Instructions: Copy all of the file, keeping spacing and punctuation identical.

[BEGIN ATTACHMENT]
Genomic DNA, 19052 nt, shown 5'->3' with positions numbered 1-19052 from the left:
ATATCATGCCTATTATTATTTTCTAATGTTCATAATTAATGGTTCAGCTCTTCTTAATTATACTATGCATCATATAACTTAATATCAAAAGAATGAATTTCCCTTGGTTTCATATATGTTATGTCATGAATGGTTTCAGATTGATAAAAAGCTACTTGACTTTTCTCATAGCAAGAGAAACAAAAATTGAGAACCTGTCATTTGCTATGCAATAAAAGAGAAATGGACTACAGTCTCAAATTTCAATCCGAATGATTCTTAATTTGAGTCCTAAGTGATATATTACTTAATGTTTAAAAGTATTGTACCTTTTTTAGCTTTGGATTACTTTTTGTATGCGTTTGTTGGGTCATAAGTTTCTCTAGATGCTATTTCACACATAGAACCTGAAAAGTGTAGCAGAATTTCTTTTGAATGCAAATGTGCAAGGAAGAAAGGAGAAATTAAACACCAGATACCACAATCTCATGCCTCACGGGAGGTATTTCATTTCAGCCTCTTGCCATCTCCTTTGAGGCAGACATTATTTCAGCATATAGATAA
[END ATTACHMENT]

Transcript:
Genomic DNA, 19052 nt, shown 5'->3' with positions numbered 1-19052 from the left:
ATATCATGCCTATTATTATTTTCTAATGTTCATAATTAATGGTTCAGCTCTTCTTAATTATACTATGCATCATATAACTTAATATCAAAAGAATGAATTTCCCTTGGTTTCATATATGTTATGTCATGAATGGTTTCAGATTGATAAAAAGCTACTTGACTTTTCTCATAGCAAGAGAAACAAAAATTGAGAACCTGTCATTTGCTATGCAATAAAAGAGAAATGGACTACAGTCTCAAATTTCAATCCGAATGATTCTTAATTTGAGTCCTAAGTGATATATTACTTAATGTTTAAAAGTATTGTACCTTTTTTAGCTTTGGATTACTTTTTGTATGCGTTTGTTGGGTCATAAGTTTCTCTAGATGCTATTTCACACATAGAACCTGAAAAGTGTAGCAGAATTTCTTTTGAATGCAAATGTGCAAGGAAGAAAGGAGAAATTAAACACCAGATACCACAATCTCATGCCTCACGGGAGGTATTTCATTTCAGCCTCTTGCCATCTCCTTTGAGGCAGACATTATTTCAGCATATAGATAA